Cabinet ministers call Alberta Wildrose hypocritical over government debt

EDMONTON – Two Alberta Tory cabinet ministers say politicians from the Opposition Wildrose party are self-serving hypocrites trained in “flea-market” economics where cash falls forever off a “money tree.”

Municipal Affairs Minister Doug Griffiths and Transportation Minister Ric McIver took turns Tuesday firing back at criticism levelled by the Wildrose over the government’s plan to take on debt to pay for big-ticket capital projects.

Griffiths hammered away during a speech to rural and municipal district politicians. He said he’s tired of hearing the Wildrose demand spending cuts overall while also lobbying for pet projects in party-held constituencies.

“What hypocrisy,” said Griffiths. “You can’t demand you reduce spending and then demand you spend more in your own constituency.

“Every single person in this room has an issue, whether it’s their hospital or their school or their road.

“It’s about long-term planning for the next 20 years to make sure we meet those demands, not just about what the budget looks like at the second-quarter update. That’s how you run a flea market, not the province of Alberta.”

McIver, in a scrum with reporters, was 25 seconds into his first answer to a question on the debt plan when he turned his guns on the Wildrose.

“The Opposition, with their money tree math, in one breath says, ‘Don’t borrow money’ and in the next breath says, ‘We would have built (to twin) Highway 63 (to Fort McMurray).’

“Well they wouldn’t have done it without borrowing money because it costs $1.1 billion. You can’t have it both ways.”

Premier Alison Redford and Finance Minister Doug Horner announced on the weekend that the government will take on debt to pay for roads, schools and hospitals while making sure the $40-billion day-to-day operating budget stays in the black.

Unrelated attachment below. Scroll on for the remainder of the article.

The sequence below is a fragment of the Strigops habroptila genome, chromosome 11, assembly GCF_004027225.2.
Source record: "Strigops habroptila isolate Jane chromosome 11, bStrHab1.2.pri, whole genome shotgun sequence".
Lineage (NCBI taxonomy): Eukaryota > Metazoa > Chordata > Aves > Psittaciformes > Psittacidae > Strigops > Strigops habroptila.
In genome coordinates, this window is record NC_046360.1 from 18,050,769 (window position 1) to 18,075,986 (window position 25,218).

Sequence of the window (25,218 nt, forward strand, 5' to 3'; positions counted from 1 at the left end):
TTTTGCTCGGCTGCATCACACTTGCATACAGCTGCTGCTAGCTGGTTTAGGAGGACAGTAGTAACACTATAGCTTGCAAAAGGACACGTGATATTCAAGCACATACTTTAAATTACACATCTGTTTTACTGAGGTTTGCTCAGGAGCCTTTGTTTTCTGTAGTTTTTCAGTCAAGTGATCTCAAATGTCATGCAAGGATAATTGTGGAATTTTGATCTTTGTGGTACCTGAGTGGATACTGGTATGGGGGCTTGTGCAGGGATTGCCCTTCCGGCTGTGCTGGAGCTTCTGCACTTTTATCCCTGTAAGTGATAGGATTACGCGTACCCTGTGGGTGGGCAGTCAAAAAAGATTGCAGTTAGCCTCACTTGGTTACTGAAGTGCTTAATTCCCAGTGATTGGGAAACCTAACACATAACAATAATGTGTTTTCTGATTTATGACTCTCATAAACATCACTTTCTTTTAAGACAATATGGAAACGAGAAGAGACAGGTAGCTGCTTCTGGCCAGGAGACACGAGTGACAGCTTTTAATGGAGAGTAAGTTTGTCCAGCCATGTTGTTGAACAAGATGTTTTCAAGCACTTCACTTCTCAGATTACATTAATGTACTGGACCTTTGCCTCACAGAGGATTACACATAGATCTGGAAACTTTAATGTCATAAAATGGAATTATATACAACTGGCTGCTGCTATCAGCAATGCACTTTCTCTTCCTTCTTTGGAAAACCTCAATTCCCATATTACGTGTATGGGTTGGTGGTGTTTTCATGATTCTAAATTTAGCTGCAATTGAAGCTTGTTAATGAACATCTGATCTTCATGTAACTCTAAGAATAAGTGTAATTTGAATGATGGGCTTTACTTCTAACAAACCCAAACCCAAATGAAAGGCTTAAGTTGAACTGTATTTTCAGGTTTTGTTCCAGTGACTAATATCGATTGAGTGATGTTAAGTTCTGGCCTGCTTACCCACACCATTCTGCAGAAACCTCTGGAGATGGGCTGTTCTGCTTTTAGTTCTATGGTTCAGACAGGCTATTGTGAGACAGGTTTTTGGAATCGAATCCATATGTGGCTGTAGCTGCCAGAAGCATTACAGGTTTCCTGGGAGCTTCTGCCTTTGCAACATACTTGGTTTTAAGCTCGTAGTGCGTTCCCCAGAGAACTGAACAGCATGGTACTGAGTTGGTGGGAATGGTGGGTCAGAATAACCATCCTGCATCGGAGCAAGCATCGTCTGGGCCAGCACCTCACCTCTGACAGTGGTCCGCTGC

Wildrose Leader Danielle Smith said Redford didn’t announce that plan in the February budget or run on it in the April election campaign.

She called it a fundamental reversal of policy and a repudiation of the legacy of former Tory premier Ralph Klein, who used oil royalties to erase Alberta’s $23-billion net debt and set up the province as an international leader in fiscal probity.

Smith wants Redford to call a referendum on the spending issue. The Wildrose leader said Albertans need to have a say on whether future generations should be saddled with debt.

McIver, however, asked if it would be fair to impose the same debtload on current Albertans. He used the twinning of Highway 63, which connects Edmonton with the oilsands, as an example.

“If we were to pay cash, then Albertans in 2013 up to 2016 would have paid the entire freight for that road, and people for the next 20-30 years would have got a free ride,” said McIver.

“When you borrow the money over a 20-year period, which we are, the people using the road will be the same ones paying for it. There’s an element of fairness there you can’t deny. The Opposition wants to throw that element of fairness out.”

The government announced earlier this year that twinning would be fast-tracked after numerous crashes and fatalities on the busy highway. Earlier Tuesday, RCMP closed a section of the road to investigate a fatal head-on crash between a pickup and a tanker truck.

Reporters asked Griffiths why the government didn’t talk about the debt plan during the election.

“Actually I think (we) did,” said Griffiths. He said he has spoken for a year or more on the need to find ways to build recreation centres, sidewalks and other amenities for thousands of newcomers.

He said the debtload under Klein had to go because it was money for day-to-day operating expenses.

“We had bad debt. We had operating debt … and the situation had to be rectified, but that doesn’t make all debt bad.”

The minister suggested it makes sense, as in the case of a family farm, to borrow money in the short term to flourish in the long term.

“If you wait until you have cash, it hinders your ability to grow your business. Most businesses and industries operate that way.

“It’s an investment, not a debt.”

Liberal finance critic Kent Hehr said the government needs to look at other options such as changing corporate tax rates or abandoning the flat tax for a progressive one.

“The government continues to fund today’s projects on the backs of our future prosperity,” said Hehr.

“Its only plan is to continue to spend all of our fossil fuel wealth in one generation.”

The debate is expected to flare up again Monday when politicians resume sitting in the house after a one-week break.